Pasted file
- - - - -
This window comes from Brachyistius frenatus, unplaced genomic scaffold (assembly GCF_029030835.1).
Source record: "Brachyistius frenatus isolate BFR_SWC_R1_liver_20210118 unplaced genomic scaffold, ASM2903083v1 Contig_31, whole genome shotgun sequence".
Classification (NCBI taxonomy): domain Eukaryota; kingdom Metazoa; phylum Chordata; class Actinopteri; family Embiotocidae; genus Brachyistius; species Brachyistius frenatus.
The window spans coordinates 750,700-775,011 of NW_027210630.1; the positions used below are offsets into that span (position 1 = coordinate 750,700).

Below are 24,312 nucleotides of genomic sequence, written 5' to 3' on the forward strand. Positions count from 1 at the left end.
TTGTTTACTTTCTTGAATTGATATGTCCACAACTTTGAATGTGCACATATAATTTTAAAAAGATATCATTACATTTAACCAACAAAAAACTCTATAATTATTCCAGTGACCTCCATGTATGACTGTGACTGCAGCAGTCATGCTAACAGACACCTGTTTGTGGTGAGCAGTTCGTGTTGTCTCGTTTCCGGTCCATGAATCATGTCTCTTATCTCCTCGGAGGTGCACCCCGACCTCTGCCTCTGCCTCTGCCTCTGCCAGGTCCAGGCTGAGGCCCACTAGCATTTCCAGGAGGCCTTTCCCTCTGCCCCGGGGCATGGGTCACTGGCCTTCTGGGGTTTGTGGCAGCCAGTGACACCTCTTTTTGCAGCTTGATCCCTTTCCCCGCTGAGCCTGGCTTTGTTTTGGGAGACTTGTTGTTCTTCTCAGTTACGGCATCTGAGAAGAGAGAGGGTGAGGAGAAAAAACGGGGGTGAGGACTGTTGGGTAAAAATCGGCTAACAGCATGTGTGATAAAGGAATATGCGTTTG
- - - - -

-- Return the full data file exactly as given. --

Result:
This window comes from Brachyistius frenatus, unplaced genomic scaffold (assembly GCF_029030835.1).
Source record: "Brachyistius frenatus isolate BFR_SWC_R1_liver_20210118 unplaced genomic scaffold, ASM2903083v1 Contig_31, whole genome shotgun sequence".
Classification (NCBI taxonomy): domain Eukaryota; kingdom Metazoa; phylum Chordata; class Actinopteri; family Embiotocidae; genus Brachyistius; species Brachyistius frenatus.
The window spans coordinates 750,700-775,011 of NW_027210630.1; the positions used below are offsets into that span (position 1 = coordinate 750,700).

Below are 24,312 nucleotides of genomic sequence, written 5' to 3' on the forward strand. Positions count from 1 at the left end.
TTGTTTACTTTCTTGAATTGATATGTCCACAACTTTGAATGTGCACATATAATTTTAAAAAGATATCATTACATTTAACCAACAAAAAACTCTATAATTATTCCAGTGACCTCCATGTATGACTGTGACTGCAGCAGTCATGCTAACAGACACCTGTTTGTGGTGAGCAGTTCGTGTTGTCTCGTTTCCGGTCCATGAATCATGTCTCTTATCTCCTCGGAGGTGCACCCCGACCTCTGCCTCTGCCTCTGCCTCTGCCAGGTCCAGGCTGAGGCCCACTAGCATTTCCAGGAGGCCTTTCCCTCTGCCCCGGGGCATGGGTCACTGGCCTTCTGGGGTTTGTGGCAGCCAGTGACACCTCTTTTTGCAGCTTGATCCCTTTCCCCGCTGAGCCTGGCTTTGTTTTGGGAGACTTGTTGTTCTTCTCAGTTACGGCATCTGAGAAGAGAGAGGGTGAGGAGAAAAAACGGGGGTGAGGACTGTTGGGTAAAAATCGGCTAACAGCATGTGTGATAAAGGAATATGCGTTTG